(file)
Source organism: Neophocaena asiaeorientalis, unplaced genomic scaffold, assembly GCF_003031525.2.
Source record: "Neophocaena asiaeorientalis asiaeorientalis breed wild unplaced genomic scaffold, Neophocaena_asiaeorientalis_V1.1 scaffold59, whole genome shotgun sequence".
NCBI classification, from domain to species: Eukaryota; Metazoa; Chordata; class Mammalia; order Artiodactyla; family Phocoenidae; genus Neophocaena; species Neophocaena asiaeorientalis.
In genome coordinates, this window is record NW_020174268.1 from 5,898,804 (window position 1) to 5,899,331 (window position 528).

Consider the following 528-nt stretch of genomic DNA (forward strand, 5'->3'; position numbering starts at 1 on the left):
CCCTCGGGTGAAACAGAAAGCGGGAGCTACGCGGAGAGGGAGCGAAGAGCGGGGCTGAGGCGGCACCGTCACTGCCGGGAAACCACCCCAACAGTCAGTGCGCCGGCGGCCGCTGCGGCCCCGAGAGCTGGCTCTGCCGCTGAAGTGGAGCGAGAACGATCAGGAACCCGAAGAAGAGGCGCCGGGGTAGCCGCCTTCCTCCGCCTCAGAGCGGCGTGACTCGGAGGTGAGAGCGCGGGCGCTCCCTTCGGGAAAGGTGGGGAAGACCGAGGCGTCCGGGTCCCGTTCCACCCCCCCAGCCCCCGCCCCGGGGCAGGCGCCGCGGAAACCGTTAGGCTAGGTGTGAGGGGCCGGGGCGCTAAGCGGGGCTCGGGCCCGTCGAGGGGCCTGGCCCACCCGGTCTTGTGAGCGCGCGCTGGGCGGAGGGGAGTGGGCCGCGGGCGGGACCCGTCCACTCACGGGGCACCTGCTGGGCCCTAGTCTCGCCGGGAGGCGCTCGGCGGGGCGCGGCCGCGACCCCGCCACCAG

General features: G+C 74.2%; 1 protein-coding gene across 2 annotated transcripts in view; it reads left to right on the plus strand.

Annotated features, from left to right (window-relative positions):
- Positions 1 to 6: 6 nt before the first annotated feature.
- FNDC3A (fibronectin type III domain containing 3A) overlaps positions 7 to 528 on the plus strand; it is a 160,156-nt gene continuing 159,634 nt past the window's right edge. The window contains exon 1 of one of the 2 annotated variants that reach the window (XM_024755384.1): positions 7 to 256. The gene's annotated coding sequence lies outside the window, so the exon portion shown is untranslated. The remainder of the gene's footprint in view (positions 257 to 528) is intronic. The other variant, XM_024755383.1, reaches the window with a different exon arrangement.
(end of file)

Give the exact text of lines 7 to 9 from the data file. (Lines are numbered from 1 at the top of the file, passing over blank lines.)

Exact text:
General features: G+C 74.2%; 1 protein-coding gene across 2 annotated transcripts in view; it reads left to right on the plus strand.

Annotated features, from left to right (window-relative positions):
- Positions 1 to 6: 6 nt before the first annotated feature.